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ILAB's final Congress day: Waddesdon, Wormsley and some cèilidh dancing

ILAB's final day was an early start, with attendees bundled onto double decker heritage buses and sent on their way to visit two extraordinary collections: Waddeson Manor and Wormsley. Waddeson Manor was built by Baron Ferdinand de Rothschild between 1874 and 1885 to display his extensive collections; Wormsley is the private library of the late Sir Paul Getty.
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Text by Anna Middleton, Images Angelika Elstner

(Please note, no photography was allowed at either Wormsley or Waddesdon)

Waddeson, a bucolic Oxfordshire manor, is home to one of the world's most extensive collections of trade cards and advertisements, purchased by Ferdinand in 1891 at one of the sales that dispersed the collections of Hippolyte Destailleur. The trade cards (and bills, invitations, etc.) were pasted down in a folio, with the pages containing booksellers' and binders' cards considerately marked for our perusal. In line with Ferdinand's taste, many of the books were brilliant examples of 18th century French bindings. Particularly stunning were the bindings for Bandello's La Prima Parte de le Novelle (1740) by Le Monnier, Baron Edmond de Rothschild's collection of illuminated manuscripts, including the Coronation of Anne of Brittany (c.1504), and Childe Harold's Pilgrimage (1812) inscribed by Byron to his half-sister, Augusta.

Wormsley is the private library of Paul Getty, and is quite simply one of the finest private collections of books and manuscripts in the world. The collection spans the 7th to the late 20th centuries, and is housed in a purpose-built library in the extensive grounds. It was an overwhelming experience. Every flat surface was densely arranged with the best books that money can buy. Shakespeare folios: first, second, third, and fourth. A whole table of elaborate 17th century bindings faced 20th-century masterpieces by Paul Bonet and Pierre-Lucien Martin, with yet another table full of immaculate Doves Bindery work between them. There were multiple early English bestiaries in manuscript on vellum, including a previously unrecorded example (c. 1275), which is one of the most extensively illustrated known. Many items (Anne Boleyn's Psalter; Caxton's Canterbury Tales ... ) barely required a label. A room upstairs was dedicated to binding practices and texts relating to them, including original artwork, an apprentice Indenture from 1809, and what might be the earliest surviving British binder's ticket: John Brotherton's, inside the front cover of Beveridge's Private Thoughts upon a Christian Life (1713).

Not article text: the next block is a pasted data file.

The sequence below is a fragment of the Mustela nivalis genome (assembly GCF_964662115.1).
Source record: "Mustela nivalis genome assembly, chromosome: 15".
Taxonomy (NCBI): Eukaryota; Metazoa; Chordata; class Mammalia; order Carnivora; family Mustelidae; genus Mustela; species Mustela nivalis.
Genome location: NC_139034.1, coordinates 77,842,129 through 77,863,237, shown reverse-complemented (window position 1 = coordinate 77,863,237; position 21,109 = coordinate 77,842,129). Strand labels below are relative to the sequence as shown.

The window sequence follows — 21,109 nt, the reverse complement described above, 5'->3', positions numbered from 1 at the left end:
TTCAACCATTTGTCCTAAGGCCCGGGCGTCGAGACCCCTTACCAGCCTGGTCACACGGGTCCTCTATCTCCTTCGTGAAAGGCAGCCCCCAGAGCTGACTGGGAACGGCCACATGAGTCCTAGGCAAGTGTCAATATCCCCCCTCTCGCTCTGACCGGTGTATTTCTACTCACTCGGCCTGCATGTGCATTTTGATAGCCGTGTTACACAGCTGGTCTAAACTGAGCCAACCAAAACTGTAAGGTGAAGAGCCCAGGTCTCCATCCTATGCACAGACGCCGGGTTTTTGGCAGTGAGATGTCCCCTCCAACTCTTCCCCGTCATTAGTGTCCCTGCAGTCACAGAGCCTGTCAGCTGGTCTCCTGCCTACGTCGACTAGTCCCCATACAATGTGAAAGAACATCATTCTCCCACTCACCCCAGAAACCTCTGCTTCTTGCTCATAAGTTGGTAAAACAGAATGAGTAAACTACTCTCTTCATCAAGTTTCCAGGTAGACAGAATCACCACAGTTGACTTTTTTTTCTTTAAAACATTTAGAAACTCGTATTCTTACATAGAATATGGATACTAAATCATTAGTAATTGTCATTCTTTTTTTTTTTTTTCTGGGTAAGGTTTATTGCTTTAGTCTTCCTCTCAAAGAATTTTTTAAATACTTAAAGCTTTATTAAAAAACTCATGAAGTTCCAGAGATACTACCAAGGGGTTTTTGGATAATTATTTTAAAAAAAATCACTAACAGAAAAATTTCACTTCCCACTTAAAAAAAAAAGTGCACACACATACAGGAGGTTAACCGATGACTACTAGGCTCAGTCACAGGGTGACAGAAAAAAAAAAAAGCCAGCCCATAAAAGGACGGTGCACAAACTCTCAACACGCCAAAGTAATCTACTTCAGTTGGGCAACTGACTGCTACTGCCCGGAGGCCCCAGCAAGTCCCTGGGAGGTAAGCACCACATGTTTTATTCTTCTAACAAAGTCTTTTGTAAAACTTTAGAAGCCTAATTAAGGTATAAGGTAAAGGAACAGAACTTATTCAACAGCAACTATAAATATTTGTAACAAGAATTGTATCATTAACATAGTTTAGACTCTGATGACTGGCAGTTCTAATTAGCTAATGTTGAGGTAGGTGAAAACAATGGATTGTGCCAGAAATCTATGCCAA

Downstairs, I almost missed Eusebius Pamphili's Historia ecclesiastica (c.640-50?), the second oldest manuscript of the text, and "possibly the earliest surviving English manuscript, perhaps read by the Venerable Bede himself", because it was underneath a Limoges enamel book (c. 1200) that looked like it had been made yesterday. Some tables barely needed to be lit: the 20th century examples of fine press and illumination could be seen from the gallery. There were calligraphic manuscripts of Keats's Endymion, Coleridge's Kubla Khan, and Sheila Water's extraordinary illumination of Dylan Thomas's Under Milk Wood. Some of the vellum was so fresh it looked wet, and the blue of the hand-coloured Cosmographia actually shimmered in the light.

The grounds at Wormsley are breathtaking in their own right, but against the sheer density of the library, the Garsington Opera and the two-acre Walled Garden were a relief. The groups who saw the library first had the garden as a palliative oasis, while those who saw the grounds first had to recover on the bus back. Most had managed it by the evening, where ILAB's Oxford Congress was brought to a close in traditional fashion: a cèilidh at a riverside pub.

The Congress was, by all reports, an overwhelming success and a monumental feat of planning and execution. It was four days of fine books and fine people, and a real testament to the international character of the trade. It was a privilege to attend, and my thanks go out to the many brilliant organisers, who managed to get booksellers into boats and, most impressively, onto the dance floor.